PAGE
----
Asthma and Your Mouth

You wouldn’t think that something like asthma would affect your mouth, but surprise! It does. It is estimated that more than 25 million Americans have some form of asthma.


Asthma is a respiratory (breathing) condition that inflames and narrows your airways, causing periods of wheezing, shortness of breath, tightness in your chest, and coughing.


An inhaler is the most common method used to control asthma. The inhaler and its medication may cause irritation to the roof of your mouth (usually a reddish lesion). This lesion can become infected and spread to your throat or the rest of your mouth. Rinsing your mouth with water after using your inhaler helps to lessen the chance of irritation.


You should bring your inhaler to dental visits in case you feel an asthma attack coming on. (For some people anxiety may trigger an asthma attack, and we know that dental offices can cause some people to be anxious.)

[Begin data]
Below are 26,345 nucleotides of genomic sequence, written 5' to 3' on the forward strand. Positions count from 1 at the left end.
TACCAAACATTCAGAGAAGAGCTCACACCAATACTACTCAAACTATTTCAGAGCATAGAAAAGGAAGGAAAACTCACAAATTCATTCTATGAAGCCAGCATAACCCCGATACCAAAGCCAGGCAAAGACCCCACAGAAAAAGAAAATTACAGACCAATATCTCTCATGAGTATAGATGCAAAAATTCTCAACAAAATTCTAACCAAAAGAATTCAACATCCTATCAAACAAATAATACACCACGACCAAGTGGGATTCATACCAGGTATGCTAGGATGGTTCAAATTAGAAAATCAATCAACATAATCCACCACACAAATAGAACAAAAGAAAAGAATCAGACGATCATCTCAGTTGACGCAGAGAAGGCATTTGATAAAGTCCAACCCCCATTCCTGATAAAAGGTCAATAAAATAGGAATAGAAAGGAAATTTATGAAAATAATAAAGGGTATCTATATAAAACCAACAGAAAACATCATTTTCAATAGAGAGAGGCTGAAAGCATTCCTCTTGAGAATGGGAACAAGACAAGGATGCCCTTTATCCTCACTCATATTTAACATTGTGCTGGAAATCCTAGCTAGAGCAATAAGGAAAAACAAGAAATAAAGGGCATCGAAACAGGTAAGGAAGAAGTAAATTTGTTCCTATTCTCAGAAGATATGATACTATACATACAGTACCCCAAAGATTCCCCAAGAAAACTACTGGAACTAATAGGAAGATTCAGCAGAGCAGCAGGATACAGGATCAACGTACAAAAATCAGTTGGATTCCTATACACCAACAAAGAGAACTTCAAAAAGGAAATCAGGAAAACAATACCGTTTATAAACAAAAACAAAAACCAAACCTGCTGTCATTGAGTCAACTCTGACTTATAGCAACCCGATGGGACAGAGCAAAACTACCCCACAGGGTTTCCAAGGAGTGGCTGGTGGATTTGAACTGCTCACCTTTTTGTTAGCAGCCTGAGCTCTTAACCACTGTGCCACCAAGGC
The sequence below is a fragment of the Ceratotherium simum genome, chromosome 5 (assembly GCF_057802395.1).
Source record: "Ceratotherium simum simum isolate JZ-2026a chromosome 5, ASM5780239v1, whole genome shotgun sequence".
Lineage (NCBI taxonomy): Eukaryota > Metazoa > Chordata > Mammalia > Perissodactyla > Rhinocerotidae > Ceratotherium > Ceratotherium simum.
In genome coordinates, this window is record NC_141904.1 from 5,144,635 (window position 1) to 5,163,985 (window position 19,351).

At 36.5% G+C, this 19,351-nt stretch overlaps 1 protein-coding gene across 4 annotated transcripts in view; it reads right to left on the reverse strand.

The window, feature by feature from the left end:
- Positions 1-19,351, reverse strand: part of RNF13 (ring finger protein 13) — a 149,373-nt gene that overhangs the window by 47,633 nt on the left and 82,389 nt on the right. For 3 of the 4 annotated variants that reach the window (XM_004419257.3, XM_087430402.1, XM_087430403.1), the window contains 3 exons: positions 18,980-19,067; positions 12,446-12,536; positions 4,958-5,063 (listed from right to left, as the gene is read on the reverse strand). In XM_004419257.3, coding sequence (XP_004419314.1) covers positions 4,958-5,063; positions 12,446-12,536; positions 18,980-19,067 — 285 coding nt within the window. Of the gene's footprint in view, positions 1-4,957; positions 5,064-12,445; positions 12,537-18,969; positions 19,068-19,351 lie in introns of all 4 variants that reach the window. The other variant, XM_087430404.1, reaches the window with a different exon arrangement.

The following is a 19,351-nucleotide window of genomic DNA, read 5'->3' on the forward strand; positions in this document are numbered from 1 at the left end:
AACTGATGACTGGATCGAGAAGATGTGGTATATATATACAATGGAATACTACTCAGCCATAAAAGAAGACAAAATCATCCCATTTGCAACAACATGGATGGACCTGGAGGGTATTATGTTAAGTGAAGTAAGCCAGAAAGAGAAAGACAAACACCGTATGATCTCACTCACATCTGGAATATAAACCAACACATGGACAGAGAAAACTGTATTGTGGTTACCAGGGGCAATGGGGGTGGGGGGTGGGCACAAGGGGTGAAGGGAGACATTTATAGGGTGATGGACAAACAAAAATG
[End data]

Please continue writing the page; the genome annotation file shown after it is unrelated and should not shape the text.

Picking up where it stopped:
Another factor is that people with asthma tend to be mouth breathers. Mouth breathing and corticosteroid medications (inhalers) both tend to decrease your salivary flow (dry mouth), which leads to less cleansing of the teeth and tissues. This can cause a higher cavity rate (more tooth decay)  and bad breath.


Your gums may become inflamed if they are not cared for with good home care. If this goes on for a long time it can escalate to periodontal disease (loss of supporting bone for your teeth which can lead to loss of your teeth.)


Having asthma is not a sure-fire reason that any or all of these things will happen to you, but it is best to be proactive and try to prevent them from starting. We hope these tips will help you to do that. (Note: Information in this article is not intended to replace the clinical judgement of your healthcare professionals.)


Dr. Jennifer Robb is a general dentist who sees both adults and children.

1612 Cooper Foster Park Rd.
Lorain, OH 44053